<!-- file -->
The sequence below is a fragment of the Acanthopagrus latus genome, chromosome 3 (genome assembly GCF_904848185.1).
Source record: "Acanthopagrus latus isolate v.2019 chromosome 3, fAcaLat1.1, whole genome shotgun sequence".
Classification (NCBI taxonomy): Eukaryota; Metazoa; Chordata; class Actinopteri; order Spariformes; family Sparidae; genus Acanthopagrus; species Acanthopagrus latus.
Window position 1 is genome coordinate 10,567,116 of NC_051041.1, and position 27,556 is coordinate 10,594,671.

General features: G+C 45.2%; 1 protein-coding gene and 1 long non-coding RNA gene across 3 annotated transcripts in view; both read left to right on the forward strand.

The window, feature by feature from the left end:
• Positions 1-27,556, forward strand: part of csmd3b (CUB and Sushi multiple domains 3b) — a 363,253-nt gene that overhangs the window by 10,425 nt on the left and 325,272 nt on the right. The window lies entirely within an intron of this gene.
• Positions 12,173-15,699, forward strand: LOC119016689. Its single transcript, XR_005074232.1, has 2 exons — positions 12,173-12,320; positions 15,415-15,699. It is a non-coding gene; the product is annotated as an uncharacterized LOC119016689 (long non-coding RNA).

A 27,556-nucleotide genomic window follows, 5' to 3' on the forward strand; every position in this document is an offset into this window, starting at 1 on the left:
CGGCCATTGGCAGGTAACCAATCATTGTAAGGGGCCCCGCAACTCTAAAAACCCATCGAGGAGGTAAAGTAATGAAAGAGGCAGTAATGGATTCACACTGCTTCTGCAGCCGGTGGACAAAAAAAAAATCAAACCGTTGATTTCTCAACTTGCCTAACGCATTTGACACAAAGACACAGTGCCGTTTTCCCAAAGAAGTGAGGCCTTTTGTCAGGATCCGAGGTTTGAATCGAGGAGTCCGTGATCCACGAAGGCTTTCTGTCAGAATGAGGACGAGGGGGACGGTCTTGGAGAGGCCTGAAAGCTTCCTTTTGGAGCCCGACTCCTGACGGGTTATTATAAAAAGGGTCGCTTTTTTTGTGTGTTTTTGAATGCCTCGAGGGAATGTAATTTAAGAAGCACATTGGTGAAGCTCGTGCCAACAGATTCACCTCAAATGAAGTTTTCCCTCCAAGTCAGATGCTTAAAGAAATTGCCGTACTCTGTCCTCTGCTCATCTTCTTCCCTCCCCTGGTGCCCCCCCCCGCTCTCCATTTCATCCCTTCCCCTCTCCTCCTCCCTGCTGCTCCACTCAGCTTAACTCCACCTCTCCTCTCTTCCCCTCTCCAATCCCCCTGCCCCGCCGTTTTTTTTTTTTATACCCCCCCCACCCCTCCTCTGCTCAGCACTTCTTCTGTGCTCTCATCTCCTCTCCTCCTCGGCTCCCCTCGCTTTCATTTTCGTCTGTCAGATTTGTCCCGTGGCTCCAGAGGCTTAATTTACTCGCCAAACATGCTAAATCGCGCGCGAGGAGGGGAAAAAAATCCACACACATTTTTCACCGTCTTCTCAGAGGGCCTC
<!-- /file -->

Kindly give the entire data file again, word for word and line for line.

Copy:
The sequence below is a fragment of the Acanthopagrus latus genome, chromosome 3 (genome assembly GCF_904848185.1).
Source record: "Acanthopagrus latus isolate v.2019 chromosome 3, fAcaLat1.1, whole genome shotgun sequence".
Classification (NCBI taxonomy): Eukaryota; Metazoa; Chordata; class Actinopteri; order Spariformes; family Sparidae; genus Acanthopagrus; species Acanthopagrus latus.
Window position 1 is genome coordinate 10,567,116 of NC_051041.1, and position 27,556 is coordinate 10,594,671.

General features: G+C 45.2%; 1 protein-coding gene and 1 long non-coding RNA gene across 3 annotated transcripts in view; both read left to right on the forward strand.

The window, feature by feature from the left end:
• Positions 1-27,556, forward strand: part of csmd3b (CUB and Sushi multiple domains 3b) — a 363,253-nt gene that overhangs the window by 10,425 nt on the left and 325,272 nt on the right. The window lies entirely within an intron of this gene.
• Positions 12,173-15,699, forward strand: LOC119016689. Its single transcript, XR_005074232.1, has 2 exons — positions 12,173-12,320; positions 15,415-15,699. It is a non-coding gene; the product is annotated as an uncharacterized LOC119016689 (long non-coding RNA).

A 27,556-nucleotide genomic window follows, 5' to 3' on the forward strand; every position in this document is an offset into this window, starting at 1 on the left:
CGGCCATTGGCAGGTAACCAATCATTGTAAGGGGCCCCGCAACTCTAAAAACCCATCGAGGAGGTAAAGTAATGAAAGAGGCAGTAATGGATTCACACTGCTTCTGCAGCCGGTGGACAAAAAAAAAATCAAACCGTTGATTTCTCAACTTGCCTAACGCATTTGACACAAAGACACAGTGCCGTTTTCCCAAAGAAGTGAGGCCTTTTGTCAGGATCCGAGGTTTGAATCGAGGAGTCCGTGATCCACGAAGGCTTTCTGTCAGAATGAGGACGAGGGGGACGGTCTTGGAGAGGCCTGAAAGCTTCCTTTTGGAGCCCGACTCCTGACGGGTTATTATAAAAAGGGTCGCTTTTTTTGTGTGTTTTTGAATGCCTCGAGGGAATGTAATTTAAGAAGCACATTGGTGAAGCTCGTGCCAACAGATTCACCTCAAATGAAGTTTTCCCTCCAAGTCAGATGCTTAAAGAAATTGCCGTACTCTGTCCTCTGCTCATCTTCTTCCCTCCCCTGGTGCCCCCCCCCGCTCTCCATTTCATCCCTTCCCCTCTCCTCCTCCCTGCTGCTCCACTCAGCTTAACTCCACCTCTCCTCTCTTCCCCTCTCCAATCCCCCTGCCCCGCCGTTTTTTTTTTTTATACCCCCCCCACCCCTCCTCTGCTCAGCACTTCTTCTGTGCTCTCATCTCCTCTCCTCCTCGGCTCCCCTCGCTTTCATTTTCGTCTGTCAGATTTGTCCCGTGGCTCCAGAGGCTTAATTTACTCGCCAAACATGCTAAATCGCGCGCGAGGAGGGGAAAAAAATCCACACACATTTTTCACCGTCTTCTCAGAGGGCCTC